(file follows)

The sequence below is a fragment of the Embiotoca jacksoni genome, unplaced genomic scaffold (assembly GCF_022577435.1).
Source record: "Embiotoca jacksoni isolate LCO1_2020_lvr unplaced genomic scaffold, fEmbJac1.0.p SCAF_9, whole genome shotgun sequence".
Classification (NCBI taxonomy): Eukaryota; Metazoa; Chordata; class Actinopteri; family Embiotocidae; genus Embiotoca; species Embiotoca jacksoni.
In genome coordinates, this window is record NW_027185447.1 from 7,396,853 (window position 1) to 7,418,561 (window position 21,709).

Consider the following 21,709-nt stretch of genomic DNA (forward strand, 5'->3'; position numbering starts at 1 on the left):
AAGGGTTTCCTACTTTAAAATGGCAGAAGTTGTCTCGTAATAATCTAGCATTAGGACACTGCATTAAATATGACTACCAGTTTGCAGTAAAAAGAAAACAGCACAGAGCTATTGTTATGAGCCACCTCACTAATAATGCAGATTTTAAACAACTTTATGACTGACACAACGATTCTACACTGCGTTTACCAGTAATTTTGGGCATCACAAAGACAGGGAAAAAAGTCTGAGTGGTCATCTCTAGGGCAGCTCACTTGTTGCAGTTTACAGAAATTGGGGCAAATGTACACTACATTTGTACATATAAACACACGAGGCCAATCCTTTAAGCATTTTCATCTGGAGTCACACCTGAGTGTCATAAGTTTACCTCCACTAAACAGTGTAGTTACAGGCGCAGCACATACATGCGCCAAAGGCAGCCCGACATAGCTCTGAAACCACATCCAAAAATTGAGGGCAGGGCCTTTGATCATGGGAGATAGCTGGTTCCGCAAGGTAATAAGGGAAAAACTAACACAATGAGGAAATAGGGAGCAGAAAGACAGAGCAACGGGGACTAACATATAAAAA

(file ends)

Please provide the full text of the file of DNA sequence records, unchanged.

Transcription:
The sequence below is a fragment of the Embiotoca jacksoni genome, unplaced genomic scaffold (assembly GCF_022577435.1).
Source record: "Embiotoca jacksoni isolate LCO1_2020_lvr unplaced genomic scaffold, fEmbJac1.0.p SCAF_9, whole genome shotgun sequence".
Classification (NCBI taxonomy): Eukaryota; Metazoa; Chordata; class Actinopteri; family Embiotocidae; genus Embiotoca; species Embiotoca jacksoni.
In genome coordinates, this window is record NW_027185447.1 from 7,396,853 (window position 1) to 7,418,561 (window position 21,709).

Consider the following 21,709-nt stretch of genomic DNA (forward strand, 5'->3'; position numbering starts at 1 on the left):
AAGGGTTTCCTACTTTAAAATGGCAGAAGTTGTCTCGTAATAATCTAGCATTAGGACACTGCATTAAATATGACTACCAGTTTGCAGTAAAAAGAAAACAGCACAGAGCTATTGTTATGAGCCACCTCACTAATAATGCAGATTTTAAACAACTTTATGACTGACACAACGATTCTACACTGCGTTTACCAGTAATTTTGGGCATCACAAAGACAGGGAAAAAAGTCTGAGTGGTCATCTCTAGGGCAGCTCACTTGTTGCAGTTTACAGAAATTGGGGCAAATGTACACTACATTTGTACATATAAACACACGAGGCCAATCCTTTAAGCATTTTCATCTGGAGTCACACCTGAGTGTCATAAGTTTACCTCCACTAAACAGTGTAGTTACAGGCGCAGCACATACATGCGCCAAAGGCAGCCCGACATAGCTCTGAAACCACATCCAAAAATTGAGGGCAGGGCCTTTGATCATGGGAGATAGCTGGTTCCGCAAGGTAATAAGGGAAAAACTAACACAATGAGGAAATAGGGAGCAGAAAGACAGAGCAACGGGGACTAACATATAAAAA